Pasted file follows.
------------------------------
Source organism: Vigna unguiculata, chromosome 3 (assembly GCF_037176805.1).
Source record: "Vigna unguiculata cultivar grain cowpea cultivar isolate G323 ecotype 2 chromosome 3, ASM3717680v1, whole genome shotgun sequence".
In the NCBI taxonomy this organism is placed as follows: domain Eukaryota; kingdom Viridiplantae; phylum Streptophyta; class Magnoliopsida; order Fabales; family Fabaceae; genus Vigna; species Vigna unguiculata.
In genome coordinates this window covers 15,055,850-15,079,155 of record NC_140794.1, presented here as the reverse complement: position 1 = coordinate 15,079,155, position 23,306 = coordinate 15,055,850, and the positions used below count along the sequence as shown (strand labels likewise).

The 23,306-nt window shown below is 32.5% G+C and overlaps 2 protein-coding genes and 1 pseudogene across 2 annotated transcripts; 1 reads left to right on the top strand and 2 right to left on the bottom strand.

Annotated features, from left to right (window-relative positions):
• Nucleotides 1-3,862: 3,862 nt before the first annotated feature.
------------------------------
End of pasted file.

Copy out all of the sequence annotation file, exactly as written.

Source organism: Vigna unguiculata, chromosome 3 (assembly GCF_037176805.1).
Source record: "Vigna unguiculata cultivar grain cowpea cultivar isolate G323 ecotype 2 chromosome 3, ASM3717680v1, whole genome shotgun sequence".
In the NCBI taxonomy this organism is placed as follows: domain Eukaryota; kingdom Viridiplantae; phylum Streptophyta; class Magnoliopsida; order Fabales; family Fabaceae; genus Vigna; species Vigna unguiculata.
In genome coordinates this window covers 15,055,850-15,079,155 of record NC_140794.1, presented here as the reverse complement: position 1 = coordinate 15,079,155, position 23,306 = coordinate 15,055,850, and the positions used below count along the sequence as shown (strand labels likewise).

The 23,306-nt window shown below is 32.5% G+C and overlaps 2 protein-coding genes and 1 pseudogene across 2 annotated transcripts; 1 reads left to right on the top strand and 2 right to left on the bottom strand.

Annotated features, from left to right (window-relative positions):
• Nucleotides 1-3,862: 3,862 nt before the first annotated feature.